Cruz defends mosque spying: 'Constitution is not a suicide pact'
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Republican White House hopeful Ted CruzRafael (Ted) Edward CruzSenate Dems hold floor talk-a-thon against latest ObamaCare repeal bill Overnight Finance: CBO to release limited analysis of ObamaCare repeal bill | DOJ investigates Equifax stock sales | House weighs tougher rules for banks dealing with North Korea GOP state lawmakers meet to plan possible constitutional convention MORE justified surveilling mosques when investigating specific terror threats during an interview Tuesday night, commenting that “the Constitution is not a suicide pact.”

“You can protect civil liberties, but there is ample authority if there is evidence that someone is planning a terrorist attack — that they are a jihadist,” the Texas senator said after the GOP presidential debate in an interview with Sirius XM’s David Webb and Stephen K. Bannon.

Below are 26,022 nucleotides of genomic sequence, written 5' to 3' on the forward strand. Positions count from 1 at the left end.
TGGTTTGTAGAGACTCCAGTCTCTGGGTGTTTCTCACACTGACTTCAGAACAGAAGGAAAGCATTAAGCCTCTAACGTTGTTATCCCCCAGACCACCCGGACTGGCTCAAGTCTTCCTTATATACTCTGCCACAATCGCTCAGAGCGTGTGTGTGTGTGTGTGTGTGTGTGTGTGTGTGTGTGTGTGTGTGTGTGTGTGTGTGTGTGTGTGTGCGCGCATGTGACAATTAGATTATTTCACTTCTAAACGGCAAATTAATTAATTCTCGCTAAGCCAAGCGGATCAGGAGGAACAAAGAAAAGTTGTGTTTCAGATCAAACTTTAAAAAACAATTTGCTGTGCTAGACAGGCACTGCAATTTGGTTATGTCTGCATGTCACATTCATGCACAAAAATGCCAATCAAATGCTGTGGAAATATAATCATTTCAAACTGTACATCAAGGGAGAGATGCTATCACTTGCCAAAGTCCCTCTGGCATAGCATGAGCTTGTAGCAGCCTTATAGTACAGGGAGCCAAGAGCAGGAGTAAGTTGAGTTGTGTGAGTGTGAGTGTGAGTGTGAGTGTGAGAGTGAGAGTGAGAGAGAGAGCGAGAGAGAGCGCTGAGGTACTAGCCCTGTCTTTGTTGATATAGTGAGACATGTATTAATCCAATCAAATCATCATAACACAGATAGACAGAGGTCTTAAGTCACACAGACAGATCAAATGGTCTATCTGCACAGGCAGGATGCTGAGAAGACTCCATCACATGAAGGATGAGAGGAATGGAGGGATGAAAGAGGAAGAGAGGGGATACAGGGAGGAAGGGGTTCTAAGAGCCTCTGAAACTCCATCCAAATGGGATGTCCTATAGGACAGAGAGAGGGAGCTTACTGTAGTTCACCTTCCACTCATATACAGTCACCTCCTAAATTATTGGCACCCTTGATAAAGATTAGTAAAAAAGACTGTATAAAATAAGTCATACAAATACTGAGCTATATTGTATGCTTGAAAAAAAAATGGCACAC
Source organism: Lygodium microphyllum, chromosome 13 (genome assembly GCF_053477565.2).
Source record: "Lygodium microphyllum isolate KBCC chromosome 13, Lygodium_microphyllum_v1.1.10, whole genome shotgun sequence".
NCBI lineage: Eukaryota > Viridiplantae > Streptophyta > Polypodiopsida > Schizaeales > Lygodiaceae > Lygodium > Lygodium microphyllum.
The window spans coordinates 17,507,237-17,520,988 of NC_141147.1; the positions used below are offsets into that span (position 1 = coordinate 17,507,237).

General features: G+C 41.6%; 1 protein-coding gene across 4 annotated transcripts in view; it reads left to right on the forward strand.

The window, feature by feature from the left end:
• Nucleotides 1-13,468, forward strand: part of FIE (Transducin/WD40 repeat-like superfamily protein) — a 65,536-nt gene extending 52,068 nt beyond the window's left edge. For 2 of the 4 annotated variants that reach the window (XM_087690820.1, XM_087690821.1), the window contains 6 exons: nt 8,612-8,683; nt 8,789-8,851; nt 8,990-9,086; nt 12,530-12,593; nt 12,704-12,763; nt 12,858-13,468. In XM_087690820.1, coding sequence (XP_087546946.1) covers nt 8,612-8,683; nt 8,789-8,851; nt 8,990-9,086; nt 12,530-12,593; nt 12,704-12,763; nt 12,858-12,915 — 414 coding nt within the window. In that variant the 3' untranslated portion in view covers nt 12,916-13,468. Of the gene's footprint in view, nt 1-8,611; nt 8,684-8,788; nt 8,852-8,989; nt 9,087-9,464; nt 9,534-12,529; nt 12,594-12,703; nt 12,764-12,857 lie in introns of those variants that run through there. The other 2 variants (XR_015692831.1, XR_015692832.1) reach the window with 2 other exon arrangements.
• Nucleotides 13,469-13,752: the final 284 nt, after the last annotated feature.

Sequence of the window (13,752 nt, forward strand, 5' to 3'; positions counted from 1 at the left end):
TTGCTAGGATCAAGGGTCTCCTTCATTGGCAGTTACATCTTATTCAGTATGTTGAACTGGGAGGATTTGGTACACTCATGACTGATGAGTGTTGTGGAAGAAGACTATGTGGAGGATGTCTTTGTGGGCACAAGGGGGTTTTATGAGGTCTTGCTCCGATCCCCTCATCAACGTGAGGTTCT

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“The Constitution is not a suicide pact, as the Supreme Court has said.”

Cruz, a Harvard Law School graduate and former Supreme Court clerk, compared the situation to people planning a bank robbery in a church.

“The federal government can go and apprehend us in the church and they can monitor us if we are carrying out criminal conduct,” he said. “And the way the Fourth Amendment works, the Bill of Rights work, is you have particularized evidence of criminal conduct and you target the terrorist and not the law-abiding citizens.”

Many GOP presidential candidates have supported calls to increase surveillance in mosques, kicked off by Donald Trump’s support of that policy. But some appear to have been referring to broader spying, not surveillance with individual warrants. 

Cruz repeatedly sparred with Sen. Marco Rubio (Fla.) during CNN’s Tuesday debate over national security and surveillance powers of the government.